X-Gm-Message-State: AOAM532ubnZKv+iU2J38ydVUx6pe9nEc3IBS2g5TWimBH7Wilm+Cgoky oKw5XPM2Pg/3ZNC8CST0lZwxqYAlzLqsNrP7k5GOo2AKIIA=
X-Google-Smtp-Source: ABdhPJylaux+3jmY6AFDNxZosKO52X590CJ+UgKMCnBVZFPGUARFgnzOhsT8M3GSsthJeZn1pLy9bqhj6QvmoXbqFmA=
X-Received: by 2002:a92:4b05:: with SMTP id m5mr3732055ilg.188.1616620842751; Wed, 24 Mar 2021 14:20:42 -0700 (PDT)
MIME-Version: 1.0
References: <> <> <> <> <> <> <> <> <> <> <> <>
In-Reply-To: <>
From: Fabien Imbault <>
Date: Wed, 24 Mar 2021 22:20:29 +0100
Message-ID: <>
To: Alan Karp <>
Cc: Justin Richer <>, Adrian Gropper <>, Benjamin Kaduk <>, Mark Miller <>, GNAP Mailing List <>
Content-Type: multipart/alternative; boundary="0000000000001198af05be4edfbd"
Archived-At: <>
Subject: Re: [GNAP] Will GNAP support Zero Trust Architecture?
X-Mailman-Version: 2.1.29
Precedence: list
List-Id: GNAP <>
List-Unsubscribe: <>, <>
List-Archive: <>
List-Post: <>
List-Help: <>
List-Subscribe: <>, <>
X-List-Received-Date: Wed, 24 Mar 2021 21:20:58 -0000

Isn't that what the AS is supposed to be, only with the caveat that the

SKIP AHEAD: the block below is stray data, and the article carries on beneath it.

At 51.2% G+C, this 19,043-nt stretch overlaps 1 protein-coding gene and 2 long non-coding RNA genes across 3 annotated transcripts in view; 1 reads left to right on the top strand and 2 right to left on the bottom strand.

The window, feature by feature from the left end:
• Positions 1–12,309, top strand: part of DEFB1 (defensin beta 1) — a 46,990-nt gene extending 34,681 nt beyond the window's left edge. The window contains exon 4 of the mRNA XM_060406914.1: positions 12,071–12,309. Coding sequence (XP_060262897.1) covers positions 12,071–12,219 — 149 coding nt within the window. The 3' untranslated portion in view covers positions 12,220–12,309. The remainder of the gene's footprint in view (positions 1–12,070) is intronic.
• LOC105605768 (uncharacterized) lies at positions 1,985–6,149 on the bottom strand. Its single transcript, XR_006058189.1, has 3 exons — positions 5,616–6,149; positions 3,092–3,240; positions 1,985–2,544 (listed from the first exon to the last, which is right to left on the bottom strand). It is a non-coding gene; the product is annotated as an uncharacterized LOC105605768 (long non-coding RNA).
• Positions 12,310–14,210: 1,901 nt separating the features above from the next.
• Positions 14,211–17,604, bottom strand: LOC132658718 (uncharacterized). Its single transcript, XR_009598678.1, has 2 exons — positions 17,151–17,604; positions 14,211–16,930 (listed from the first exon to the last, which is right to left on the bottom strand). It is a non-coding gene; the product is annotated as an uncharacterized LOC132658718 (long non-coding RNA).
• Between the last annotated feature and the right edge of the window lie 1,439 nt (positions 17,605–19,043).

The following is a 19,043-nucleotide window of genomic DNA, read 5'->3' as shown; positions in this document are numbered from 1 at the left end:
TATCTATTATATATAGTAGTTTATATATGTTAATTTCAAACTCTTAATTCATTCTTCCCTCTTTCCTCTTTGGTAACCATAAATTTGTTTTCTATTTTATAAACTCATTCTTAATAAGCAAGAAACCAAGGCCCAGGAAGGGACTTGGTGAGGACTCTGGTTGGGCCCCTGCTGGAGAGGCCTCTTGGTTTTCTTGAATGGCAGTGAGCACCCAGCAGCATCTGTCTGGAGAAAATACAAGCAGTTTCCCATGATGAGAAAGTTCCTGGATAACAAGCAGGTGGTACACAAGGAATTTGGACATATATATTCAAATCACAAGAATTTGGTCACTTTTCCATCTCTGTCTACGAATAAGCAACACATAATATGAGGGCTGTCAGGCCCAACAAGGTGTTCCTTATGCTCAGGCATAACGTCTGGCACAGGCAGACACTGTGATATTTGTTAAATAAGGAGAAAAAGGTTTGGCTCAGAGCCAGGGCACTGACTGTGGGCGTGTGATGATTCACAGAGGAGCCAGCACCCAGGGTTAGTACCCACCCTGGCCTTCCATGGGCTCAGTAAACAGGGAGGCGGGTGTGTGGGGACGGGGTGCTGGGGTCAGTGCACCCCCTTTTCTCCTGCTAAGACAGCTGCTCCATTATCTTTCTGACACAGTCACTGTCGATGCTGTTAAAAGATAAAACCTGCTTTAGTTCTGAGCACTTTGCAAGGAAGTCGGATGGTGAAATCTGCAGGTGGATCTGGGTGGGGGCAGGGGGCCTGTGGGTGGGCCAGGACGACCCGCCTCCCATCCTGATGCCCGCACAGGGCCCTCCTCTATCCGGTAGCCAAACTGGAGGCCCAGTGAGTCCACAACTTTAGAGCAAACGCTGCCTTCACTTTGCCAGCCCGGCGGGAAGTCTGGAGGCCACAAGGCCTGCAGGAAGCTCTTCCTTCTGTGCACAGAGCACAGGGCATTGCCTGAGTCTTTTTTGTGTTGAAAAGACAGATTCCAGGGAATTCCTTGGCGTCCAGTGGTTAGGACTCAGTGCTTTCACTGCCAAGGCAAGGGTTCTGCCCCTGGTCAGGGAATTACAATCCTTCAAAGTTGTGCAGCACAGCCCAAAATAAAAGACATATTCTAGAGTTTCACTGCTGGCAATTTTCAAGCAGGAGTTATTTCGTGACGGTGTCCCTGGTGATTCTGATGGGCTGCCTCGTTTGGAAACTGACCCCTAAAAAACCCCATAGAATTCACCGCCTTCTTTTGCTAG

policy is defined locally?


Le mer. 24 mars 2021 à 20:17, Alan Karp <> a écrit :

> AS-RO is an AS that RO trusts to delegate RO's access tokens according to
> RO's policies.
> --------------
> Alan Karp
> On Wed, Mar 24, 2021 at 9:36 AM Fabien Imbault <>
> wrote:
>> Hi Alan and Adrian,
>> I've created issue AS-RO policy delegation (
>> to
>> capture your input.
>> A first question that arises: can we give a definition to AS-RO?
>> Thanks
>> Fabien
>> On Tue, Mar 23, 2021 at 4:15 PM Alan Karp <> wrote:
>>> Fabien Imbault <> wrote:
>>>> Hi Alan,
>>>> Yes, but in that flow, the token relationship between AS-RS and AS-RO
>>>> is only secure if the tokens issued by AS-RS are cryptographically
>>>> attenuable in the first place.
>>> Attenuated delegation is a requirement, but that doesn't have to be done
>>> cryptographically.  Token exchange works just fine.  SPKI and zcap-ld are
>>> examples of the crypto approach, and we used token exchange in the system
>>> for HP.
>>> --------------
>>> Alan Karp
>>> On Tue, Mar 23, 2021 at 4:12 AM Fabien Imbault <>
>>> wrote: